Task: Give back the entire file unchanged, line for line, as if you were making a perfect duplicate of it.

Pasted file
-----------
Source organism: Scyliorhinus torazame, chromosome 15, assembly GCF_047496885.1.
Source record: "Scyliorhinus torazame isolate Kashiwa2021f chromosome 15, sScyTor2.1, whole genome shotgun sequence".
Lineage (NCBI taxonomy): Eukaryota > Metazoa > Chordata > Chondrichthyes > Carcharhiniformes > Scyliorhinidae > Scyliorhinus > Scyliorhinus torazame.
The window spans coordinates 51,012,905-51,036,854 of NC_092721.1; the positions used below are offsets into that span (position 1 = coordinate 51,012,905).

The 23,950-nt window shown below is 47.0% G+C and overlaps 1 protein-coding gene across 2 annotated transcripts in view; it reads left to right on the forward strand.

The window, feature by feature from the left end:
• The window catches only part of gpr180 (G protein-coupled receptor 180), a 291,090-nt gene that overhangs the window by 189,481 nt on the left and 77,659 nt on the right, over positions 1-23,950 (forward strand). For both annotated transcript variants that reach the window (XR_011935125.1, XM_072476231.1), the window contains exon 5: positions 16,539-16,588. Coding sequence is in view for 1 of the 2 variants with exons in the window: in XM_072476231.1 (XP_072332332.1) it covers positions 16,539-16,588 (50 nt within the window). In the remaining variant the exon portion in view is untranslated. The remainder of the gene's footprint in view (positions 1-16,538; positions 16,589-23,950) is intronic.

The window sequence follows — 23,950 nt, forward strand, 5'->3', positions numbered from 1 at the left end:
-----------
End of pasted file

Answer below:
Source organism: Scyliorhinus torazame, chromosome 15, assembly GCF_047496885.1.
Source record: "Scyliorhinus torazame isolate Kashiwa2021f chromosome 15, sScyTor2.1, whole genome shotgun sequence".
Lineage (NCBI taxonomy): Eukaryota > Metazoa > Chordata > Chondrichthyes > Carcharhiniformes > Scyliorhinidae > Scyliorhinus > Scyliorhinus torazame.
The window spans coordinates 51,012,905-51,036,854 of NC_092721.1; the positions used below are offsets into that span (position 1 = coordinate 51,012,905).

The 23,950-nt window shown below is 47.0% G+C and overlaps 1 protein-coding gene across 2 annotated transcripts in view; it reads left to right on the forward strand.

The window, feature by feature from the left end:
• The window catches only part of gpr180 (G protein-coupled receptor 180), a 291,090-nt gene that overhangs the window by 189,481 nt on the left and 77,659 nt on the right, over positions 1-23,950 (forward strand). For both annotated transcript variants that reach the window (XR_011935125.1, XM_072476231.1), the window contains exon 5: positions 16,539-16,588. Coding sequence is in view for 1 of the 2 variants with exons in the window: in XM_072476231.1 (XP_072332332.1) it covers positions 16,539-16,588 (50 nt within the window). In the remaining variant the exon portion in view is untranslated. The remainder of the gene's footprint in view (positions 1-16,538; positions 16,589-23,950) is intronic.

The window sequence follows — 23,950 nt, forward strand, 5'->3', positions numbered from 1 at the left end: